I must have been too subtle by just asking what the numbers might mean. So one more time: I’ve got no gripe about contemporary styles. Even more, I think it’s in Christ’s mission mandates. I intended with those numbers to be talking about the wine, not the wineskins. The texts, not the tunes. Both of these dear folks also chided me for my “bean-counting” and reminded me how often the “I-bean” occurs in the 23rd Psalm and in Luther’s explanation of the creed in the Small Catechism. One song we sang was a new version of Psalm 23. That was the one with 22 I-beans. But I wasn’t just bean-counting. “I, me, my” are not dirty words for me.
I was zeroing in on the message coming across in those songs. This does need more work, but here’s my hunch. The ego-centric songs we sang signal the culture of America. Not just the wineskins of “with-it” music, but the wine of America’s culture of narcissism. Narcissism is the Reformation definition for original sin–“incurvature into oneself.” In our songs we were proclaiming narcissism as our faith and claiming to worship God thereby. In unending refrains we told God what “I am going to do.” Here are a few we sent heavenward: “I will ever praise you…I will seek you….I will learn to walk in your ways…I will follow you…I want to praise you…I sing for joy…Forever I’ll love you… Forever I’ll stand… I am putting all my trust in you.” That has to be an “other” Gospel, doesn’t it?
How far away is that Pharisee in the famous parable with his “I-beans:” “God, I thank thee (yes those are his exact words!) that you have rescued me from all those evil alternatives so that I can praise you with my fasting, my alms, etc.” Jesus’ grim words after the Pharisee finishes his liturgy is that he didn’t “go down to his house justified.” Why? Narcissism, even when it’s religious narcissism, is an other Gospel.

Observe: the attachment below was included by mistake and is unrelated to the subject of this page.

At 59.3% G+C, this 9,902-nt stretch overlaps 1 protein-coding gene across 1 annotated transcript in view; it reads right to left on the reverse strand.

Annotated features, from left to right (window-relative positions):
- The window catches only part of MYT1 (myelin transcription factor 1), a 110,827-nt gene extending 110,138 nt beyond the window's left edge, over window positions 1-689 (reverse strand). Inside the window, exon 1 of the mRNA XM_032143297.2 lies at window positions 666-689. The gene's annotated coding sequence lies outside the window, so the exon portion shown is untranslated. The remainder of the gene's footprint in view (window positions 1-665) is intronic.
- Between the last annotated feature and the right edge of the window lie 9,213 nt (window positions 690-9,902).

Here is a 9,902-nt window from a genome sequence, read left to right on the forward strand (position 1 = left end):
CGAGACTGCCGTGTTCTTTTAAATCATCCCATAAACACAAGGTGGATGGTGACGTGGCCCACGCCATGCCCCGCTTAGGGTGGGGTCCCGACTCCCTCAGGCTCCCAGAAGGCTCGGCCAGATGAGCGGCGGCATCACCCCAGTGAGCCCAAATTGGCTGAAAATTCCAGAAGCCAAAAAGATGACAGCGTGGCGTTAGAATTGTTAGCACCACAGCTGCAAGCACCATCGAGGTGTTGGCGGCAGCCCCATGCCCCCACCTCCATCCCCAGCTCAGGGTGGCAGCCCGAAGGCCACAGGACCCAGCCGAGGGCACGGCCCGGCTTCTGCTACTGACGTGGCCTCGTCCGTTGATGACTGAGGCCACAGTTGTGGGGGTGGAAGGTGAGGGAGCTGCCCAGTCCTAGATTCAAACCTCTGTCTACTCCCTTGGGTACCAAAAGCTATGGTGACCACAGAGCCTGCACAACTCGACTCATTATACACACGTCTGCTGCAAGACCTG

The total absence of the I-beans in those 23 LBW Easter hymns–and their paucity in the other 5–comes from the different Gospel in those hymns. Seems to me that it’s plain to see by just comparing texts. It’s not that these “old” Easter praise pieces are afraid to use first-person pronouns. When they show up, the first person pronouns come in different places, as they regularly do when you have different Gospels. That’s no surprise.
What may strike some as surprising is that Luther can help. In his Galatians commentary Luther talks about “the grammar of the Gospel,” as a really different grammar that follows when the Gospel is up front. Sentences–God-sentences and I-sentences–get structured differently from what otherwise passes as “normal” grammar in human speech. It’s really not that complicated. The Good News is not what we are doing for or about God, but what “God in Christ” is doing to, for, with us–in past, present, and future tenses. “Christ HAS died. Christ IS risen. Christ WILL come again.”
That’s THE Christian Gospel. That’s what WE need to hear. That’s what we’re called to sing about. That’s what our world needs to hear. Not how strong my faith and conviction is, but who The Strong One is on whom that faith is focused. And why he’s worth trusting. This “why he’s worth trusting” is a sine qua non. And why is that? Because to answer that why-worth-trusting question you’ve simply “gotta” talk about Good Friday and Easter, CHRIST’S Good Friday and Easter. You simply cannot let it go unmentioned, even worse, un-used, and still be doing Christian praise.
Back to bean-counting. Never once in all the songs we sang at that LPCWC liturgy does Christ’s cross and resurrection get mentioned. Never ever. Is that an “other” Gospel, or what? My one respondent short-shrifted the LBW “style” for Easter praise as “our wonderful, theologically correct hymns [which] proclaim in an intellectual, theological way, but mostly cold, staying in the head.” Argh! Yet even if that were true, what’s “theologically CORRECT” about songs with no cross, no risen Christ?
Of course, in the texts of the LBW Easter hymns we folks doing the singing do indeed appear with our pronouns. But it’s “us” in Gospel-grammar: most often in the plural, most often in the objective case. We’re on the receiving end of the sentences. That’s the grammar of first-person pronouns in Easter theology. The subject of sentences for Easter praise is not “I,” but the Risen Christ & the God who raised him. We ARE there in the lyrics, but on the other side of the verbs. We’re the receivers of the goodies. Our worship posture is faith’s posture, the posture of receptivity.